Aerial targets can be alive
My German shorthaired pointer Brooks was locked up tight on a bird about ten yards in front of me near a small clump of hazel brush. As I walked up to flush the bird I knew it must be another woodcock. A ruffed grouse would have flushed before I got that close. About 3 yards behind Brooks I stopped for a second or so to take in the whole picture, the quivering tail, the right leg cocked, and the eyes refusing to even blink. A few feet in front of her nose at the edge of the hazel brush the woodcock sat as still as the dog, hoping to avoid detection. As I took one more step the little russet colored ball of feathers exploded into the air. As soon as I took the shot I knew that this was a bird for the gamebag. After Brooks retrieved the downed bird I moved forward to retrieve my arrow tipped with a Snaro bird point.
My love affair with bird hunting began at an early age as did my love of archery deer hunting. Growing up in rural Wisconsin in the 70’s and 80’s I spent countless hours in the woods every fall, either sitting in a treestand for deer or stalking gray squirrels feeding on acorns on “Grandma’s back forty”. If I was lucky enough to fill my deer tag I would put my old recurve back in the closet, grab the old single shot 20 gauge and start pounding the brush for birds.
Aerial targets make you more effective
Back then I didn’t have a bird dog and grouse numbers were down, so I really had to put on some miles in the woods to bag a few birds. The last week of September and first few weeks of October soon became my favorite 3-4 weeks of the year as the woodcock began their migration. Instead of walking 4-5 miles to flush a few grouse I could at times walk a few hundred yards and flush 50 or 60 woodcock. Hitting those woodcock was a different story. It took me a few seasons and a few lectures from Dad about wasting shotgun shells before I figured out how to hit them.
Once I figured out how to hit these exciting little birds I almost quit shooting at them. Not because it was not a challenge anymore, but because often when I would knock one down it took a half an hour crawling around on my hands and knees trying to find it in the brush and leaves. I swore to myself that once I had a place of my own I would have a bird dog! Too much valuable hunting time was being spent searching for downed birds.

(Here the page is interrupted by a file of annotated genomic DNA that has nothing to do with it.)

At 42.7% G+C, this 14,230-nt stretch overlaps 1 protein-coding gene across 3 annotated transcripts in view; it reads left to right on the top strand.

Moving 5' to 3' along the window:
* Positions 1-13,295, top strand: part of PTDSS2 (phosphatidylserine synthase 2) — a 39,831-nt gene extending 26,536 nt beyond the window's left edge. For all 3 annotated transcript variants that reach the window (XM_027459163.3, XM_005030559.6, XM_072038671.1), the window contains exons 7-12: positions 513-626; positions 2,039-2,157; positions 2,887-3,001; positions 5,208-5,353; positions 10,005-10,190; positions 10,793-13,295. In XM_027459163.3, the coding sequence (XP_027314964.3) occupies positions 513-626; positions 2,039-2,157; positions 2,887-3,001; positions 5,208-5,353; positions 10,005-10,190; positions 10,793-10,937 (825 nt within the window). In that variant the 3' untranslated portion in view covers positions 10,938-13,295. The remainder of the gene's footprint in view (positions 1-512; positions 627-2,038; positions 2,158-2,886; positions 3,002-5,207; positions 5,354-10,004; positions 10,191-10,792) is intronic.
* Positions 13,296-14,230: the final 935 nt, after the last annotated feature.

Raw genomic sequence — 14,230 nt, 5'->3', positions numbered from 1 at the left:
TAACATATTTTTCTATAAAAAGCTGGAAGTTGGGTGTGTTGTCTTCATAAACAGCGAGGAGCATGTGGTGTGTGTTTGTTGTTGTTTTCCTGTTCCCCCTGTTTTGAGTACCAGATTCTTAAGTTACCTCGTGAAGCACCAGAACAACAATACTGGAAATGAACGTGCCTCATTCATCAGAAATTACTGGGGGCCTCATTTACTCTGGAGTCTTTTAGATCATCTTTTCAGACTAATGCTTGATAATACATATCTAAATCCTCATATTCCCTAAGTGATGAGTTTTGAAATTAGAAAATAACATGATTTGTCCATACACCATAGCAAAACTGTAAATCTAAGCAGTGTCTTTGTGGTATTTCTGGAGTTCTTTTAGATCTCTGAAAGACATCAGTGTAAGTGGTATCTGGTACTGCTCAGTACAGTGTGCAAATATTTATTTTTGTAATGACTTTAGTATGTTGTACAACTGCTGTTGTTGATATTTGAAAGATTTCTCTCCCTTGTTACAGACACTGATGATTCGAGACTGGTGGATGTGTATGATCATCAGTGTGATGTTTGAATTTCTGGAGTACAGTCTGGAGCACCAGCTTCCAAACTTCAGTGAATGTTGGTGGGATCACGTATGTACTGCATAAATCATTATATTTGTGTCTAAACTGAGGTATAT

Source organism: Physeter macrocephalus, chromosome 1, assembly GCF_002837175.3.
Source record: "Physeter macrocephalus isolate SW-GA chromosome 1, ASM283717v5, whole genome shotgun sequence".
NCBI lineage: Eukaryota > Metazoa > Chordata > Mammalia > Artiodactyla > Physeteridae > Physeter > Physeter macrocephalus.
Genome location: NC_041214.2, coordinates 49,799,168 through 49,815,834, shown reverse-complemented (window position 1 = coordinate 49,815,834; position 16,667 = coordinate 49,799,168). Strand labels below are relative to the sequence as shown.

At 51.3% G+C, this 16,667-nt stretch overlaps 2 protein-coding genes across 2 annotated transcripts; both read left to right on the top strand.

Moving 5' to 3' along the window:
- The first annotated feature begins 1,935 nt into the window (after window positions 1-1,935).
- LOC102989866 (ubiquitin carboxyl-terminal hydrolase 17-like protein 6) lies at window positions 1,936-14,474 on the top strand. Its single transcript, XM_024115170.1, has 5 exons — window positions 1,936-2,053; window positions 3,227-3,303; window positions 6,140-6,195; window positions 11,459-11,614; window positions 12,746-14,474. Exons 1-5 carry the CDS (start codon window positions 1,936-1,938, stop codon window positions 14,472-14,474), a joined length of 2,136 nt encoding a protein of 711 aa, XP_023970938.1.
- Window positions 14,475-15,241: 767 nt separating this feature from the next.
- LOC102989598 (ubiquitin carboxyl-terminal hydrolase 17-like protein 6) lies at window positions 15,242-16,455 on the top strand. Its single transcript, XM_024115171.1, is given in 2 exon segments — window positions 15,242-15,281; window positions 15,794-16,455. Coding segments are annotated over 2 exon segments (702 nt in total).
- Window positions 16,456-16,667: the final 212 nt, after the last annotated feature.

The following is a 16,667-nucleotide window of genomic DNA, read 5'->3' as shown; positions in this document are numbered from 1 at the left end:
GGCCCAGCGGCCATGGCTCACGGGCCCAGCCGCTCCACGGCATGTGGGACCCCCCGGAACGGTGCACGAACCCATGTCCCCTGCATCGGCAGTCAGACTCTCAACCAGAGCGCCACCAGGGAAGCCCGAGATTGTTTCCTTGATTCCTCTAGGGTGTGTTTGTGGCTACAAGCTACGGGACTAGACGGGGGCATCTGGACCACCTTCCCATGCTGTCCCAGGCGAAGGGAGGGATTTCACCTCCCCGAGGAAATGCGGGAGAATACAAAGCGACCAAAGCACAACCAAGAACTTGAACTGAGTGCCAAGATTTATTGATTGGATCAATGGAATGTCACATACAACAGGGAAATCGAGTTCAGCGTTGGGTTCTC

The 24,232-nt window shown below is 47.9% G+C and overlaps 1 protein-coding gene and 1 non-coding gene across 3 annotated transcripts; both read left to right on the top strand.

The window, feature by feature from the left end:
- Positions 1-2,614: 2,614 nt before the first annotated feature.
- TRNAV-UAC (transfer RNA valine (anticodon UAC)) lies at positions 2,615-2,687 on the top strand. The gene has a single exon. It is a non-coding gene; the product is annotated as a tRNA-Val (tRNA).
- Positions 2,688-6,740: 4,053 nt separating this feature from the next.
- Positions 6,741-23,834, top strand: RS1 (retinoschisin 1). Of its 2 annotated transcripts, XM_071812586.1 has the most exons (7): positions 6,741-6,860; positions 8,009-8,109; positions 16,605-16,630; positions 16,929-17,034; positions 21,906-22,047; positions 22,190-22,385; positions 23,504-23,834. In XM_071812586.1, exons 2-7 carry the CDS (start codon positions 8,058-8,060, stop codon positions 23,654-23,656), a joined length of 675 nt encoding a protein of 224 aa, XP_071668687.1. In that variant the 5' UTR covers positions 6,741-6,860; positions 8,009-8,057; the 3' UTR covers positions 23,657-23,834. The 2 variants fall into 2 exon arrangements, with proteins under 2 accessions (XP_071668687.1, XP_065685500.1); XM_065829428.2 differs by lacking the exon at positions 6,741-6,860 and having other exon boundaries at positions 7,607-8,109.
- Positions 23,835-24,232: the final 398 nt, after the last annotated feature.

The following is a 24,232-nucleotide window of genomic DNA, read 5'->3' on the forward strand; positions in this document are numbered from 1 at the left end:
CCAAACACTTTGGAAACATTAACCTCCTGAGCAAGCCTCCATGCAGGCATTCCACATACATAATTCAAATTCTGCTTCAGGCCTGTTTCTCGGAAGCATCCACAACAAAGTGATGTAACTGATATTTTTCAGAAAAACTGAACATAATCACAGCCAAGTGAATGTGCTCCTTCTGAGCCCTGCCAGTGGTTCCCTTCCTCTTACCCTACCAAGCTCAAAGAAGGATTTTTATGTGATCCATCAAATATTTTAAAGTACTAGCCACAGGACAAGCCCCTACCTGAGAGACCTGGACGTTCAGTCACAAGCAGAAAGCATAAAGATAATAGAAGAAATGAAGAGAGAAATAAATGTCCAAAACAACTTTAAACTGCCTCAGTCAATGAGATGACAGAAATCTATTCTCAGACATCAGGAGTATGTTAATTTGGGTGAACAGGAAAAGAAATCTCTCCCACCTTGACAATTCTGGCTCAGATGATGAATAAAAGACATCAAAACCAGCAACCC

When my bride and I bought our first home we had our first bird dog within a month. She was a beautiful black and white springer spaniel and changed the way I hunted birds. I enjoyed it so much that I gave up bowhunting for almost 20 years just so I could spend all of my time afield chasing grouse and woodcock. That’s not to say I didn’t miss hunting with my bow, I really did miss it.
A few years ago I decided I needed to take up archery hunting again, and as I shopped for new archery gear I discovered the Snaro bird point. I kind of chuckled as I thought about the prospect of hunting birds with a bow, then I thought about the way a woodcock often flushes straight up for 12-15 feet before rocketing out over the brush. Just for fun I bought a few Snaro bird points and a few flu flu arrows and when I got home I started practicing on aerial targets. I started out with some beach balls that my wife and kids would throw straight out in front of me. The blunt tip of the Snaro bird points wouldn’t pop the ball and I found myself falling in love with archery gear all over again. The more aerial targets I shot at, the smaller and faster the targets got.
Hunting birds with a bow and a Snaro I knew would be tough, especially with a flushing dog trained to range 10-15 yards in front of me. Then my mother-in-law dropped off a gsp, 7 weeks old. Brooks turned out to have a ton of natural talent, and learned quickly what was expected of her.
Aerial targets are fun
With a Snaro bird point and a few Johnny flu flus from Snaro.net Brooks and I headed out to my favorite woodcock “honey hole”, which is where this story began. That woodcock was the first wild bird I had taken with a Snaro and my bow, and every year as the nights get cold and the mornings are frosty I relive that memory. I have taken birds on the wing with a Snaro since that day, but that first is forever etched in my mind like a DVD I can rewind and play over and over.
Hunting with a bow and Snaro is exciting and challenging and requires a lot of practice at home. A good pointing dog will greatly improve your odds of success though I suppose it could be done with a flushing dog. Go to Snaro.net, try some aerial targets and maybe you’ll find yourself loving bowhunting birds as much as I do.